It can be a “very fine line”: professional footballers’ perceptions of the conceptual divide between bullying and banter

NEWMAN, James, WARBURTON, Victoria E. and RUSSELL, Kate (2022). It can be a “very fine line”: professional footballers’ perceptions of the conceptual divide between bullying and banter. Frontiers in Psychology, 13.

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Official URL: https://www.frontiersin.org/articles/10.3389/fpsyg...
Open Access URL: https://www.frontiersin.org/articles/10.3389/fpsyg... (Published version)
Link to published version:: https://doi.org/10.3389/fpsyg.2022.838053
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    Abstract

    This study explores professional footballers’ perceptions of where banter crosses the conceptual line into bullying. The study’s focus is of importance, given the impact that abusive behaviors have been found to have on the welfare and safeguarding of English professional footballers. A phenomenological approach was adopted, which focused on the essence of the participants’ perceptions and experiences. Guided by Interpretative Phenomenological Analysis (IPA), individual semi-structured interviews (MDuration = 44.10 min, SD = 10.81) were conducted with 18 male professional footballers (Mage = 19.83 years, SD = 2.96) from three Premier League and Championship football clubs. The findings from this study revealed several key superordinate themes in relation to the dividing line between bullying and banter. These themes included “perception,” “intentionality,” “detecting the line,” and “having a bit of banter.” The findings demonstrate how perceptions of bullying and banter are nuanced by individual differences among the players and the culture of the professional football context. Specifically, it was found that the professional football context can legitimize forms of humor blurring the lines between bullying and banter, challenging the typically positive view of the concept of banter in this environment. From an applied perspective, these findings highlight the need for coaches, players, and football clubs more broadly to address cultural expectations around banter in their environment, while educating individuals around their own perceptions of bullying and banter.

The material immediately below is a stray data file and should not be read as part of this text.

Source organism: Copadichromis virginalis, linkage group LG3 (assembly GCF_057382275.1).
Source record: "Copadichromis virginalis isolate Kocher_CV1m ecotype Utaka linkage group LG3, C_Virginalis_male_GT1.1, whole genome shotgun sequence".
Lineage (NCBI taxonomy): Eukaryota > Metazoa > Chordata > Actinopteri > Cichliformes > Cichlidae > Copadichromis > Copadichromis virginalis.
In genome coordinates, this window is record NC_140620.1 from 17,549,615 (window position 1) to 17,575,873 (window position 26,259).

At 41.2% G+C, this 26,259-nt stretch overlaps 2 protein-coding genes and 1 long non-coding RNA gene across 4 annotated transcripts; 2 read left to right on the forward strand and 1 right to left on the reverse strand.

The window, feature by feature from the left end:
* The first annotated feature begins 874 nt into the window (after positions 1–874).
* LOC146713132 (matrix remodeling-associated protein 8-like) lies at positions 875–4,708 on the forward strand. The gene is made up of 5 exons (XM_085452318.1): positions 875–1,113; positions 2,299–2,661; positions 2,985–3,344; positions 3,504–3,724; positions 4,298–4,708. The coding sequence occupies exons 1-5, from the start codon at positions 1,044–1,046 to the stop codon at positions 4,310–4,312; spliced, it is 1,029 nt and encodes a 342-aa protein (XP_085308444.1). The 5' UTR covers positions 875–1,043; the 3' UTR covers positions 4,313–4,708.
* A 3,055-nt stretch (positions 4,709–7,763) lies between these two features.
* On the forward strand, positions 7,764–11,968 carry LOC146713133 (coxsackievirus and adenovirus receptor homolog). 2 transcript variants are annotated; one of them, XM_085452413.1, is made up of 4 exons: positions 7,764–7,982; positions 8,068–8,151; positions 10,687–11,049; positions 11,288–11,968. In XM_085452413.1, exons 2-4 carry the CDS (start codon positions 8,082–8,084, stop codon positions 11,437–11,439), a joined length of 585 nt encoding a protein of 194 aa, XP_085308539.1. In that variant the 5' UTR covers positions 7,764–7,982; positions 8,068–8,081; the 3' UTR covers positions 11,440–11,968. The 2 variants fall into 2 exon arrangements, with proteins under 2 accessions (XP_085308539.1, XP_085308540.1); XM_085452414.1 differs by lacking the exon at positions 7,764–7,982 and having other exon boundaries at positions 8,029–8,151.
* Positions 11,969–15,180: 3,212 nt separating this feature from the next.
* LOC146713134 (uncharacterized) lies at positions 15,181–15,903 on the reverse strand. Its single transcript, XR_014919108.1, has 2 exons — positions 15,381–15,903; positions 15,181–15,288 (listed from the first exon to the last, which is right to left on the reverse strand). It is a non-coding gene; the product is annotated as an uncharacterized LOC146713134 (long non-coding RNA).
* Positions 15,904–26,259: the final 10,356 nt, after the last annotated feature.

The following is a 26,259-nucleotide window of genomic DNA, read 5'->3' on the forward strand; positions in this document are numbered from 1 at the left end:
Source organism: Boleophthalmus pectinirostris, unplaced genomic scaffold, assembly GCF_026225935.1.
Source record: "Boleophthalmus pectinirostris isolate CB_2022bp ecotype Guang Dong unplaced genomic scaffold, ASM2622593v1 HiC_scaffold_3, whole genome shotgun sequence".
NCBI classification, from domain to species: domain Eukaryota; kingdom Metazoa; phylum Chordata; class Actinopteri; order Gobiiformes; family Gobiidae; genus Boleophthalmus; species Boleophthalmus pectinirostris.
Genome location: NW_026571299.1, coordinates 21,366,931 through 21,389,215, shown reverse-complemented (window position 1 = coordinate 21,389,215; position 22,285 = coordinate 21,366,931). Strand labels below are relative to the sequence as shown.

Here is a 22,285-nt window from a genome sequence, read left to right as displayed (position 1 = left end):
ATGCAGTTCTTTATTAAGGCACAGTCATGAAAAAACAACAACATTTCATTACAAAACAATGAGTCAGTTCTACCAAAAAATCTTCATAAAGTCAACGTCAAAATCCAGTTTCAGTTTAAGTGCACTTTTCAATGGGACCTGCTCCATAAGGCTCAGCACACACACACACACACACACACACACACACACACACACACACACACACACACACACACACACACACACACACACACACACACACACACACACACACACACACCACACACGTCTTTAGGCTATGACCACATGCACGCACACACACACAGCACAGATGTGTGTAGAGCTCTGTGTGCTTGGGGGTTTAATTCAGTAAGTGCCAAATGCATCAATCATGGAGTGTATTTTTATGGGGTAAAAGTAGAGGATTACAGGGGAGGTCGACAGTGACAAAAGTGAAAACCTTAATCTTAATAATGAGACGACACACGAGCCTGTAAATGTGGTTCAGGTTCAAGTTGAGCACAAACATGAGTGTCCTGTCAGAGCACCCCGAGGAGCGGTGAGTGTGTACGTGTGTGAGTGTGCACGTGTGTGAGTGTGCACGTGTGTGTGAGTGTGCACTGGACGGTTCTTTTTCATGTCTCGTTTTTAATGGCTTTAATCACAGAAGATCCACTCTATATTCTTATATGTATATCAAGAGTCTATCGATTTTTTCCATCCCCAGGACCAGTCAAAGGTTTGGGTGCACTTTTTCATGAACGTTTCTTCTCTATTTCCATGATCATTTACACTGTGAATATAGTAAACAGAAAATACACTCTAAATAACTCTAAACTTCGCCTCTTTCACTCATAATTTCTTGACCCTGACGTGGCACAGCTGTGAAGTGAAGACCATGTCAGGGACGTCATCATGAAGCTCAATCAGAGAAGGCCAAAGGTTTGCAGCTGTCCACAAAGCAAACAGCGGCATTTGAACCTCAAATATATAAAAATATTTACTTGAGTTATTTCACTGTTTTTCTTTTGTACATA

Item Type: Article
    Uncontrolled Keywords: 1701 Psychology; 1702 Cognitive Sciences
    Identification Number: https://doi.org/10.3389/fpsyg.2022.838053
    SWORD Depositor: Symplectic Elements
    Depositing User: Symplectic Elements
    Date Deposited: 24 Feb 2022 14:26
    Last Modified: 24 Feb 2022 14:30
    URI: https://shura.shu.ac.uk/id/eprint/29814

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